The documentary “Fed Up” seems to be just one piece of the metaphorical giant pie in documentaries addressing obesity and the food industry. Previously, Morgan Spurlock had this docu genre locked down and subsequently made huge ripples in how people view fast food. And other producers have had reasonable success in addressing obesity, including “The Weight of the Nation” for cable. With constant changes in information, though, it’s made some film projects about obesity and the food industry a bit outdated in staying relevant. It’s perhaps why social documentaries may start moving from the movie theater (where many get scant distribution) over to places like Netflix.
That’s hasn’t stopped the documentary “Fed Up” from hitting theaters and managing a more successful viral campaign. Everywhere you look on places like Twitter, you see notable people promoting “Fed Up” and saying they’re going to see it in a theater. With Katie Couric as narrator and as a co-producer with Stephanie Soechtig, it’s helped bring the film a higher profile than it perhaps ordinarily would have.
Will the film give a new shot in the arm to social documentaries in a movie theater? All the more, we have to wonder if it’s going to make any difference when it seems to paint eating in America into a corner.
“Fed Up” basically says that the food industry is corrupt and that eating much of the food you buy in the grocery store is probably going to make you sick eventually. Most of us already know that eating too much sugar and foods with heavy amounts of sodium are going to harm our health if we eat too much of it. For many, though, buying food in the grocery store means just about everything on the shelf having high amounts of sodium and sugar. Only going to specialty stores where you can buy lower sodium or sugar-free products seems the lone solution. Yet, many of those stores price their items higher, hence most struggling families stay away.
It seems to be true that when you go to brand or discount grocery stores, you’re not going to find the foods that are as healthy as you would in more expensive specialty stores. Even organic items are still way overpriced, with occasional price reductions in organic fruit at stores such as Trader Joe’s.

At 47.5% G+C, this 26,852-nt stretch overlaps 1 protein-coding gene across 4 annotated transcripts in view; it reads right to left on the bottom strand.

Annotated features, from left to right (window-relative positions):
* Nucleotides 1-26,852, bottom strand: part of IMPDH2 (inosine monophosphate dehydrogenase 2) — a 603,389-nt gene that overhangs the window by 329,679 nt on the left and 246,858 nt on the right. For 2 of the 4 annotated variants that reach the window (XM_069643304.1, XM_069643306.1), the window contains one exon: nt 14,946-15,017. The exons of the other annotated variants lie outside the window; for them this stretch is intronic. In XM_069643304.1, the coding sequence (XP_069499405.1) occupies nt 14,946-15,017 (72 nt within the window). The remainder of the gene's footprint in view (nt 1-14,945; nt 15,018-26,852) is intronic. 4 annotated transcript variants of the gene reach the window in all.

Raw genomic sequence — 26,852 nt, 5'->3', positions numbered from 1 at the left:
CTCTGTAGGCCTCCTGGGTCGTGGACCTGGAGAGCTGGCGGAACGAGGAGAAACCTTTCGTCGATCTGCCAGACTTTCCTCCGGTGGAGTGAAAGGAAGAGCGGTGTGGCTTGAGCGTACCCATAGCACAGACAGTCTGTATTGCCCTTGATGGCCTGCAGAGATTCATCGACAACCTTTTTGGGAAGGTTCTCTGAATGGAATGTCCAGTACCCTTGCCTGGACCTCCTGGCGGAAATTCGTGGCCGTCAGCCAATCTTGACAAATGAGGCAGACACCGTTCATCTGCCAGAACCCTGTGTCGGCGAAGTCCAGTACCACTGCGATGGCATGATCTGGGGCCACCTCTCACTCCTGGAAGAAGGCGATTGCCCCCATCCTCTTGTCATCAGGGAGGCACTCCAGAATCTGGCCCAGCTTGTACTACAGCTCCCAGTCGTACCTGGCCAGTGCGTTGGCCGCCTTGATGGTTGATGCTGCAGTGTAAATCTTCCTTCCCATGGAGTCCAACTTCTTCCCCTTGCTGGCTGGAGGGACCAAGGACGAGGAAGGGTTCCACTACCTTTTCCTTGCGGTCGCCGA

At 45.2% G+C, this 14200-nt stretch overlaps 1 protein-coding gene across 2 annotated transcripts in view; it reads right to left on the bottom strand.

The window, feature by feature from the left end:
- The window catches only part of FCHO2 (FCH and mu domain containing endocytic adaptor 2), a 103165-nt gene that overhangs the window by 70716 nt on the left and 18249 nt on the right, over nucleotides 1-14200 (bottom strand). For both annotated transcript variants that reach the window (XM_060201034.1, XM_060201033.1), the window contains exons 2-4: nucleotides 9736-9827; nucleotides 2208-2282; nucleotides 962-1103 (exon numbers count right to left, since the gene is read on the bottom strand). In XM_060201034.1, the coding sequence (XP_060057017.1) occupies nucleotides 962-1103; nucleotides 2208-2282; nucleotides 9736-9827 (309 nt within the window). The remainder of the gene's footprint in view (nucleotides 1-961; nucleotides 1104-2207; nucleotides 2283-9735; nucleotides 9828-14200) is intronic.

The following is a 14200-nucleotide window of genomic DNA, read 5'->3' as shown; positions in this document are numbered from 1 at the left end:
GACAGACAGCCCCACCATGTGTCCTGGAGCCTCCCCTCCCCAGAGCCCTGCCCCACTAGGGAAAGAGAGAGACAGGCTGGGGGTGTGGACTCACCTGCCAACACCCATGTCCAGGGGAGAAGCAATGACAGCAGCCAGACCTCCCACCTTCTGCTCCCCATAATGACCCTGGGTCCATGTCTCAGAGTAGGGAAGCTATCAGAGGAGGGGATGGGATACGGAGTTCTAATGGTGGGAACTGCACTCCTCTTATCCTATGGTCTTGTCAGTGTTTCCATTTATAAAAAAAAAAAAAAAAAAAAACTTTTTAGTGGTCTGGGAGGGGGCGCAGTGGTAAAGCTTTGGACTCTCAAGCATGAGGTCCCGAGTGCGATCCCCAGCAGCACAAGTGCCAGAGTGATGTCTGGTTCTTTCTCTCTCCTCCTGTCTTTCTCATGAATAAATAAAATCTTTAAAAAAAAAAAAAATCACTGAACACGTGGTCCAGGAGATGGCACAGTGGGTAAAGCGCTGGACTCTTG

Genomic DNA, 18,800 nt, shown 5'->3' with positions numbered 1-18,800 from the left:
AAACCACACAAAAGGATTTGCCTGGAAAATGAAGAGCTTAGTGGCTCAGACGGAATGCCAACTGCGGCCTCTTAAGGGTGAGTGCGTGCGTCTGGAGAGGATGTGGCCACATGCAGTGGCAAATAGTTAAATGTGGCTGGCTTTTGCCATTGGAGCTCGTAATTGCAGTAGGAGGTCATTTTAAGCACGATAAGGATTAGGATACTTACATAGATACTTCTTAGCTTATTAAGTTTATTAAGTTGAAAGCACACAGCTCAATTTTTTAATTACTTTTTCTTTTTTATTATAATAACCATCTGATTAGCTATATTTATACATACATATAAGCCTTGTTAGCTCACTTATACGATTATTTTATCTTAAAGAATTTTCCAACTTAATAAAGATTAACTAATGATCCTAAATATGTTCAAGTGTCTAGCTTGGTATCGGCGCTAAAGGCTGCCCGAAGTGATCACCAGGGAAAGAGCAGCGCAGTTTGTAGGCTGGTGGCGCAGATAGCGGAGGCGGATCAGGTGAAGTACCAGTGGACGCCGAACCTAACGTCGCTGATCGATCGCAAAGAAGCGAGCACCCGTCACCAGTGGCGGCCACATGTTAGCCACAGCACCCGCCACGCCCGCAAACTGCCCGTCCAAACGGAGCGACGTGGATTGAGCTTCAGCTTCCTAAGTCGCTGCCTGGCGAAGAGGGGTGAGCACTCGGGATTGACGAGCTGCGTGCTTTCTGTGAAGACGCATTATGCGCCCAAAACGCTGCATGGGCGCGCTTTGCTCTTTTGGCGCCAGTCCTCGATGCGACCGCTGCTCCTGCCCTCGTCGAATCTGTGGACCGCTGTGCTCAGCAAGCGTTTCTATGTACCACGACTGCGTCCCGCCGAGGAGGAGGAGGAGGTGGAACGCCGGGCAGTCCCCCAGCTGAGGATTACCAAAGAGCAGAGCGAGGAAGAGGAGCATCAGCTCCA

With “Fed Up” making it clear we need to change our eating habits, are people really going to when it seems such a burden in driving extra miles or spending extra money?
The Brick Wall of Our Mortality Rate
I did a piece on obesity several years ago that pondered whether our next generation of kids may end up having a higher mortality rate than at any time in earth’s history other than during the worst plagues. We still don’t know for certain whether that’s going to happen, though statistics are still bad on obesity outside small glimmers of hope. With First Lady Michelle Obama sometimes getting backlash for promoting healthier lifestyles, you can see an apathetic philosophy developing on a larger scale.
When it comes to grocery shopping, there’s already stress in rising foods prices. Those who even shop at discount stores are struggling to keep up with trying to eat reasonably well let alone buying cheap items that contain the worst possible ingredients. Yes, it seems the ingredients on cheaper food items are almost always going to have higher sugar and sodium content based on the cheaper production costs. Families that can’t afford to eat anything else are seemingly stuck in a trap of being forced to eat food that really isn’t good for them.
“Fed Up” doesn’t really provide any immediate answers on how to solve it. One way is to just will one’s self into a moderated diet where you eat smaller portions so you can make sure the sugar and sodium content won’t make you terminally ill within a few years. If there’s any good news here it’s that those who eat moderately can pretty much eat anything without gaining weight. With weight being the central issue in raising cholesterol and sodium, it may be the only solution to those on limited grocery store budgets.
America’s goal has to focus on the FDA forcing food companies to produce cheap food that’s healthier. Some are working toward this while sometimes misleading the public for the sake of making the food taste good and staying addictive.
Beyond the food industry is making organic foods somehow more accessible so the pesticide risk issue can also be eliminated. Green farming might be the answer to that, and it’s something more farmers are starting to look into based on ingenuous methods in keeping pesticides away.
The real legacy of “Fed Up” is getting public challenges out there to eat sugar free for up to certain amount of days. With nearly everything having at least some sugar content, it could mean more exhaustive grocery trips for those who just don’t have the time or, as a painful result, the energy.